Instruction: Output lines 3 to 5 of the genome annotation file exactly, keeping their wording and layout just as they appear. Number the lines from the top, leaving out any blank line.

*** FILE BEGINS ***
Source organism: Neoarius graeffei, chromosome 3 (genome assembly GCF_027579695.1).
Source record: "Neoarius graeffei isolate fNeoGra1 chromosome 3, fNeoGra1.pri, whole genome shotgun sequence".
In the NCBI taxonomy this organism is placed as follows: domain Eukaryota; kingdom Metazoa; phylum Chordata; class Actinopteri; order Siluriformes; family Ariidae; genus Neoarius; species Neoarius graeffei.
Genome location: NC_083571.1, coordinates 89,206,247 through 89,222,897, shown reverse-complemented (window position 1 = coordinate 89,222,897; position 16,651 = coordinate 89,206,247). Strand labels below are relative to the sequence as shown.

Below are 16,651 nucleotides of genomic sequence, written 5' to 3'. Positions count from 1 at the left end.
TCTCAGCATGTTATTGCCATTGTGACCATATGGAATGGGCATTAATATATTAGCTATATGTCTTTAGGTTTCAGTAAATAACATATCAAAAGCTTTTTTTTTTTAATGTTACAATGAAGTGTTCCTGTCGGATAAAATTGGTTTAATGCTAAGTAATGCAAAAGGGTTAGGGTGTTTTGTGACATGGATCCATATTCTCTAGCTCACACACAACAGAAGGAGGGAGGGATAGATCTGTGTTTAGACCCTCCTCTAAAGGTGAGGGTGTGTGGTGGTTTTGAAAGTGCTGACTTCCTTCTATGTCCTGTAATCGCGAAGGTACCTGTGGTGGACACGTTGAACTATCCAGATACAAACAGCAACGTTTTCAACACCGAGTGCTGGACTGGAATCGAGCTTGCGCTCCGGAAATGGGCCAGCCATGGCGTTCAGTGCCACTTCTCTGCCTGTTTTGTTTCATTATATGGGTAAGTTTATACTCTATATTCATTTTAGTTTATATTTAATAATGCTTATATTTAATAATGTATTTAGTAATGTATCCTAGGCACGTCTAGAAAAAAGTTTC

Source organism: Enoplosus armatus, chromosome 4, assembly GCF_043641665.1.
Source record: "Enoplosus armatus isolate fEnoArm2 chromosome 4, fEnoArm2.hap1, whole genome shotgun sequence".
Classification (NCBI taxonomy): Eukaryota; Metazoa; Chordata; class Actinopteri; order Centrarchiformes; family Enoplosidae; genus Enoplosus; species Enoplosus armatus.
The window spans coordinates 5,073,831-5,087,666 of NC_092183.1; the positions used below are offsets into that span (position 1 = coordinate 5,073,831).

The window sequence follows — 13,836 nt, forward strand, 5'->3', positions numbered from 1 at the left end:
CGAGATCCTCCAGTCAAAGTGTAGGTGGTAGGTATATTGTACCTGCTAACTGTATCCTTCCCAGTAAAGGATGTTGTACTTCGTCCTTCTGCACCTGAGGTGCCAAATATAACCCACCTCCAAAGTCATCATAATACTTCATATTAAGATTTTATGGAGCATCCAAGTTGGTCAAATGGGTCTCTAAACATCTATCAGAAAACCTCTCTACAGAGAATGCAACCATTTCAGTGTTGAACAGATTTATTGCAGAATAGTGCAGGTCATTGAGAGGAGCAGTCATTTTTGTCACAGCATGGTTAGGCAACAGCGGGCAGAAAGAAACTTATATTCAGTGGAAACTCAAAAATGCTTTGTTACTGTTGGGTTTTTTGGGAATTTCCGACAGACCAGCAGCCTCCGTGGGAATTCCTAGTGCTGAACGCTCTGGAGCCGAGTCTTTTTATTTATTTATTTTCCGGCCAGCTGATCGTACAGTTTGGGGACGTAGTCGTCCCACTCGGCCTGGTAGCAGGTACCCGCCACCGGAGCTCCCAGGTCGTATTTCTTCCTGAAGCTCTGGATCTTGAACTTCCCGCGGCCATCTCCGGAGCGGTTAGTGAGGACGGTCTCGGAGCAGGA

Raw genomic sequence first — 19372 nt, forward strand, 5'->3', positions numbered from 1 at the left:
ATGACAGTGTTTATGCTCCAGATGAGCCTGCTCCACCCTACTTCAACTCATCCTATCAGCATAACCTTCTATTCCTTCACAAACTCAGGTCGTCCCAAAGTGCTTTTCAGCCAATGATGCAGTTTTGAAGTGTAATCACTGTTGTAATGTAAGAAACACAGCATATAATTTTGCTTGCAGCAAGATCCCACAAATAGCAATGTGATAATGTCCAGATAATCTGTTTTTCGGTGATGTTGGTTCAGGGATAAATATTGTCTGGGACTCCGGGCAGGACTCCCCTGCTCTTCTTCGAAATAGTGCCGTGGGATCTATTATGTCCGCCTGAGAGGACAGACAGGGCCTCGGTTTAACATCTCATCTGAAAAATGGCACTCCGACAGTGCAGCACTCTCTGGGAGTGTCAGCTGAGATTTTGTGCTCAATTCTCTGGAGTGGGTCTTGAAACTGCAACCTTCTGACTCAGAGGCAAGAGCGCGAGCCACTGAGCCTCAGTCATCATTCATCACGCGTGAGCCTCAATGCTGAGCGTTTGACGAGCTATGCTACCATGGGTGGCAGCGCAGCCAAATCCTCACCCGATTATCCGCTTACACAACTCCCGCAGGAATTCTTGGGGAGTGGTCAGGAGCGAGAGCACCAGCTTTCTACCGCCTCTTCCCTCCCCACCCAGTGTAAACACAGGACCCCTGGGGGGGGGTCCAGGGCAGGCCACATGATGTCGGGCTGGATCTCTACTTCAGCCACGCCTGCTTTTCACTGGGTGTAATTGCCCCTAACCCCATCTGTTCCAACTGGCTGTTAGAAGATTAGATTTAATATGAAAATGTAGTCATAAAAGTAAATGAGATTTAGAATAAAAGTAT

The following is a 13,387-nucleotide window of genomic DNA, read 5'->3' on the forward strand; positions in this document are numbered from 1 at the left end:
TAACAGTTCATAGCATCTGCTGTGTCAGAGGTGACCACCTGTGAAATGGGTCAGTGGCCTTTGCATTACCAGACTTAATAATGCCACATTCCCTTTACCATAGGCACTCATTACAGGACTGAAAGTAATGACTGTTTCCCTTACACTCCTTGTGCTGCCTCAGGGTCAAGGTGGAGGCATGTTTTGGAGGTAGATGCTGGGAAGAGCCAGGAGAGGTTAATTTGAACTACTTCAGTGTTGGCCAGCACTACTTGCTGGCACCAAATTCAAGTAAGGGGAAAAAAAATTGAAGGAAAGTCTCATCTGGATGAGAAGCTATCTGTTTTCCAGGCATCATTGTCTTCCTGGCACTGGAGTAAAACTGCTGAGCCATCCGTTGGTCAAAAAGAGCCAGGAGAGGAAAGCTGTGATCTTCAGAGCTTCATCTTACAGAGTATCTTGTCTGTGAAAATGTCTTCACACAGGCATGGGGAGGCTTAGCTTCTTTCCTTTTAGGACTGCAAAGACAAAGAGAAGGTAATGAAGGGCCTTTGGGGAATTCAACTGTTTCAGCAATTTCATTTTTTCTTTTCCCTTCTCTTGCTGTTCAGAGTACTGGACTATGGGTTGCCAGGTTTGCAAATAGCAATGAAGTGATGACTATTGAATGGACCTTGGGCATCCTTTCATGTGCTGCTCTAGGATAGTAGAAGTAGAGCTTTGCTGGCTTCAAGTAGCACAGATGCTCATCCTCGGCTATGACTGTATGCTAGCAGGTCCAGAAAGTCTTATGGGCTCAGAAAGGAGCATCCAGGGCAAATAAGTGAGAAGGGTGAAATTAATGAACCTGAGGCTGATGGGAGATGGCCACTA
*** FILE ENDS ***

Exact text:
In the NCBI taxonomy this organism is placed as follows: domain Eukaryota; kingdom Metazoa; phylum Chordata; class Actinopteri; order Siluriformes; family Ariidae; genus Neoarius; species Neoarius graeffei.
Genome location: NC_083571.1, coordinates 89,206,247 through 89,222,897, shown reverse-complemented (window position 1 = coordinate 89,222,897; position 16,651 = coordinate 89,206,247). Strand labels below are relative to the sequence as shown.

Below are 16,651 nucleotides of genomic sequence, written 5' to 3'. Positions count from 1 at the left end.